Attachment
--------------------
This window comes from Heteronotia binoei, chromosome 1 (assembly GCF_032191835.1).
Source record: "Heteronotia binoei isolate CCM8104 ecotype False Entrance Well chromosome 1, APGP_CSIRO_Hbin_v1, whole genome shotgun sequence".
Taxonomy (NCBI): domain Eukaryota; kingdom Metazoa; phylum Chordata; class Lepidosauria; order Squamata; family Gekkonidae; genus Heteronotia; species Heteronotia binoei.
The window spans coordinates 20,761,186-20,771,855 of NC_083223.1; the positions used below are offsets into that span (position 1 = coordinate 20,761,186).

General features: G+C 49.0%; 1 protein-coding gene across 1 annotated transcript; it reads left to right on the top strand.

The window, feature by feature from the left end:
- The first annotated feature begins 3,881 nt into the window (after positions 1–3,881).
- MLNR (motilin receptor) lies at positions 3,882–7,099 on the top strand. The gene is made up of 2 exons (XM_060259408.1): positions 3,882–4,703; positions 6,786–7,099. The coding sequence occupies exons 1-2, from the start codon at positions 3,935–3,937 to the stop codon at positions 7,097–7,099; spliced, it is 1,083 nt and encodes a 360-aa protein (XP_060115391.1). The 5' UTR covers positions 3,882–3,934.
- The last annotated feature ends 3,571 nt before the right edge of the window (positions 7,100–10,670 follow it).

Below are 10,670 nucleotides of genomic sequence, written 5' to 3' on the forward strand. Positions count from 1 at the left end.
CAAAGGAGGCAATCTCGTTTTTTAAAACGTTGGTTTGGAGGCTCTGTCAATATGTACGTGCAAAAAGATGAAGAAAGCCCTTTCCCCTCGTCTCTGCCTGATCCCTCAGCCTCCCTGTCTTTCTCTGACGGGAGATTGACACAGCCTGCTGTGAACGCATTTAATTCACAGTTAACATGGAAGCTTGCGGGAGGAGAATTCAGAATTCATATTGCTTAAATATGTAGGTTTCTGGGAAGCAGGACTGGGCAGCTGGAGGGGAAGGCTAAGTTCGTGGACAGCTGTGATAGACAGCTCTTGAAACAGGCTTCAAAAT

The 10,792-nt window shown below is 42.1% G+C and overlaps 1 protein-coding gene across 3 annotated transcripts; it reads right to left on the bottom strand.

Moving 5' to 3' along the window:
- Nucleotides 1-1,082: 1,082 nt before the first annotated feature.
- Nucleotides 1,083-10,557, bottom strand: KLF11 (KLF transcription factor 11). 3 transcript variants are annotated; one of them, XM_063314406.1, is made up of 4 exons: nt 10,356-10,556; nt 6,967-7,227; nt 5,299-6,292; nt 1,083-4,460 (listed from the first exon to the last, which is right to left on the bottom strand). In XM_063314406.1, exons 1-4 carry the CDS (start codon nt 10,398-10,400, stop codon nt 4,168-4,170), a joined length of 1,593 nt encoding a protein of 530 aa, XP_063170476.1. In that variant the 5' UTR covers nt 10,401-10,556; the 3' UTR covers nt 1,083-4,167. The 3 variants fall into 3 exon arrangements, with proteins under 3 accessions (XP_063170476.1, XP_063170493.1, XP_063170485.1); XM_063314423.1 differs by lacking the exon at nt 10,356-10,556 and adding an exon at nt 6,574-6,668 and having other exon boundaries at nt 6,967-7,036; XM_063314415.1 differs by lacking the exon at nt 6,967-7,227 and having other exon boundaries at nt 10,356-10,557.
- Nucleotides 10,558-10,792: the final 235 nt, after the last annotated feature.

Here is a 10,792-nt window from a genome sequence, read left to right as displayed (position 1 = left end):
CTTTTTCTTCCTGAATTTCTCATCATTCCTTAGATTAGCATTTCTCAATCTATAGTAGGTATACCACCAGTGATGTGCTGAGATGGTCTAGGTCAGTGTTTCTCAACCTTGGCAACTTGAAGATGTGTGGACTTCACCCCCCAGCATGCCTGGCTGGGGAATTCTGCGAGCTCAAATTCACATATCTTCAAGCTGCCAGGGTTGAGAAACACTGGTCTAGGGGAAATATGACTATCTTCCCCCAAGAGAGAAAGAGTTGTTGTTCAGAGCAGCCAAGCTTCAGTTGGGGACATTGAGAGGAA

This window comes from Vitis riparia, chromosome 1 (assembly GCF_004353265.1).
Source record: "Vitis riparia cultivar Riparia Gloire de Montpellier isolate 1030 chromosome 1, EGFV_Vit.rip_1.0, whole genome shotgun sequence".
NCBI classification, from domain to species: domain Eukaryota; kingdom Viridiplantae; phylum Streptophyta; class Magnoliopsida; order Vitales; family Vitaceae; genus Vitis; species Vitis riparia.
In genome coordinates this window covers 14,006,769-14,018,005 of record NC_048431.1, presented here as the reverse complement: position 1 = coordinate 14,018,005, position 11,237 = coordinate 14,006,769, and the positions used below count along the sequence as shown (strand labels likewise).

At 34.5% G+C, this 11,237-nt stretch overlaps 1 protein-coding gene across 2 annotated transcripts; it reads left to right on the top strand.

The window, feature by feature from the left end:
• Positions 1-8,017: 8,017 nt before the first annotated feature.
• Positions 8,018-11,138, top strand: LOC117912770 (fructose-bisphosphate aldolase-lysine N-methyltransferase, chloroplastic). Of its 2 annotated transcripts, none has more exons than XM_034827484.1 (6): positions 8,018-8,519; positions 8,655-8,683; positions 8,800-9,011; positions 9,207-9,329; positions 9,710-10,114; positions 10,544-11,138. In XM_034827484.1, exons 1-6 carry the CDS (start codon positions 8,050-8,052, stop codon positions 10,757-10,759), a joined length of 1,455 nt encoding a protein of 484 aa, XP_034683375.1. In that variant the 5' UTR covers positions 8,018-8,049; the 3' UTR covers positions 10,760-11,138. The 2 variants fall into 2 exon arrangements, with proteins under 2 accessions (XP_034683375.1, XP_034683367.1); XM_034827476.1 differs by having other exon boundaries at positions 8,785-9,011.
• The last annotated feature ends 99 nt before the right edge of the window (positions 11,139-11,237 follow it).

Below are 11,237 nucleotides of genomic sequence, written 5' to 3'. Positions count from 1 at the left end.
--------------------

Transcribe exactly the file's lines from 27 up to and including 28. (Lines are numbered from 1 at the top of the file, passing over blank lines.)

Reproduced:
• The last annotated feature ends 99 nt before the right edge of the window (positions 11,139-11,237 follow it).

Below are 11,237 nucleotides of genomic sequence, written 5' to 3'. Positions count from 1 at the left end.